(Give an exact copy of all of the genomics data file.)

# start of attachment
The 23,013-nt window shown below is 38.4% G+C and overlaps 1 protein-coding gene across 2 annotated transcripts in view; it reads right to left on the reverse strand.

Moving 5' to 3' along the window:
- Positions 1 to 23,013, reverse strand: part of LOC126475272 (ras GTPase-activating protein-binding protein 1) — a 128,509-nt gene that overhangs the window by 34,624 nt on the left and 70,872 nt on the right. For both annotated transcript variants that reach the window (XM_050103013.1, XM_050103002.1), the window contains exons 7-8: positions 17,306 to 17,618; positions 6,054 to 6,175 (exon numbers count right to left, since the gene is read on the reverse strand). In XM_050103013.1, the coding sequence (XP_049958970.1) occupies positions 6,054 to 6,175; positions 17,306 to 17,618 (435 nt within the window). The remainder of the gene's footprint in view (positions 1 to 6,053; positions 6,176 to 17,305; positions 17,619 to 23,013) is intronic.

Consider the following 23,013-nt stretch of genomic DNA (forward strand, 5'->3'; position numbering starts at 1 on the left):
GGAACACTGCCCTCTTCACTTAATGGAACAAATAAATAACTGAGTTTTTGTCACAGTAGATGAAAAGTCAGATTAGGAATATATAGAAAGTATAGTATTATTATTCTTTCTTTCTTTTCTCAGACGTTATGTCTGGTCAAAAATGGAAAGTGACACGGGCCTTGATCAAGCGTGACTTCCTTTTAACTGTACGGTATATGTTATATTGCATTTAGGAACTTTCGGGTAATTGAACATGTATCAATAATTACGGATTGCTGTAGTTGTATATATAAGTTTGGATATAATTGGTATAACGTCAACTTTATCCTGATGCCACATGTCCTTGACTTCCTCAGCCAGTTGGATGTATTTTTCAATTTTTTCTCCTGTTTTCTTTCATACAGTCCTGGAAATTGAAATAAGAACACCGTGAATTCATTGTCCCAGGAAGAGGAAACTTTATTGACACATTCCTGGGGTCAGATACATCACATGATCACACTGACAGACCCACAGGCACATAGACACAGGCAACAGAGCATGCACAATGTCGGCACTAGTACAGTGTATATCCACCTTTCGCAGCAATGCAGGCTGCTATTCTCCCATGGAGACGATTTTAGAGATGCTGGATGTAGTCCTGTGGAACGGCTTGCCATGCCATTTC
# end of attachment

The 23,013-nt window shown below is 38.4% G+C and overlaps 1 protein-coding gene across 2 annotated transcripts in view; it reads right to left on the reverse strand.

Moving 5' to 3' along the window:
- Positions 1 to 23,013, reverse strand: part of LOC126475272 (ras GTPase-activating protein-binding protein 1) — a 128,509-nt gene that overhangs the window by 34,624 nt on the left and 70,872 nt on the right. For both annotated transcript variants that reach the window (XM_050103013.1, XM_050103002.1), the window contains exons 7-8: positions 17,306 to 17,618; positions 6,054 to 6,175 (exon numbers count right to left, since the gene is read on the reverse strand). In XM_050103013.1, the coding sequence (XP_049958970.1) occupies positions 6,054 to 6,175; positions 17,306 to 17,618 (435 nt within the window). The remainder of the gene's footprint in view (positions 1 to 6,053; positions 6,176 to 17,305; positions 17,619 to 23,013) is intronic.

Consider the following 23,013-nt stretch of genomic DNA (forward strand, 5'->3'; position numbering starts at 1 on the left):
GGAACACTGCCCTCTTCACTTAATGGAACAAATAAATAACTGAGTTTTTGTCACAGTAGATGAAAAGTCAGATTAGGAATATATAGAAAGTATAGTATTATTATTCTTTCTTTCTTTTCTCAGACGTTATGTCTGGTCAAAAATGGAAAGTGACACGGGCCTTGATCAAGCGTGACTTCCTTTTAACTGTACGGTATATGTTATATTGCATTTAGGAACTTTCGGGTAATTGAACATGTATCAATAATTACGGATTGCTGTAGTTGTATATATAAGTTTGGATATAATTGGTATAACGTCAACTTTATCCTGATGCCACATGTCCTTGACTTCCTCAGCCAGTTGGATGTATTTTTCAATTTTTTCTCCTGTTTTCTTTCATACAGTCCTGGAAATTGAAATAAGAACACCGTGAATTCATTGTCCCAGGAAGAGGAAACTTTATTGACACATTCCTGGGGTCAGATACATCACATGATCACACTGACAGACCCACAGGCACATAGACACAGGCAACAGAGCATGCACAATGTCGGCACTAGTACAGTGTATATCCACCTTTCGCAGCAATGCAGGCTGCTATTCTCCCATGGAGACGATTTTAGAGATGCTGGATGTAGTCCTGTGGAACGGCTTGCCATGCCATTTC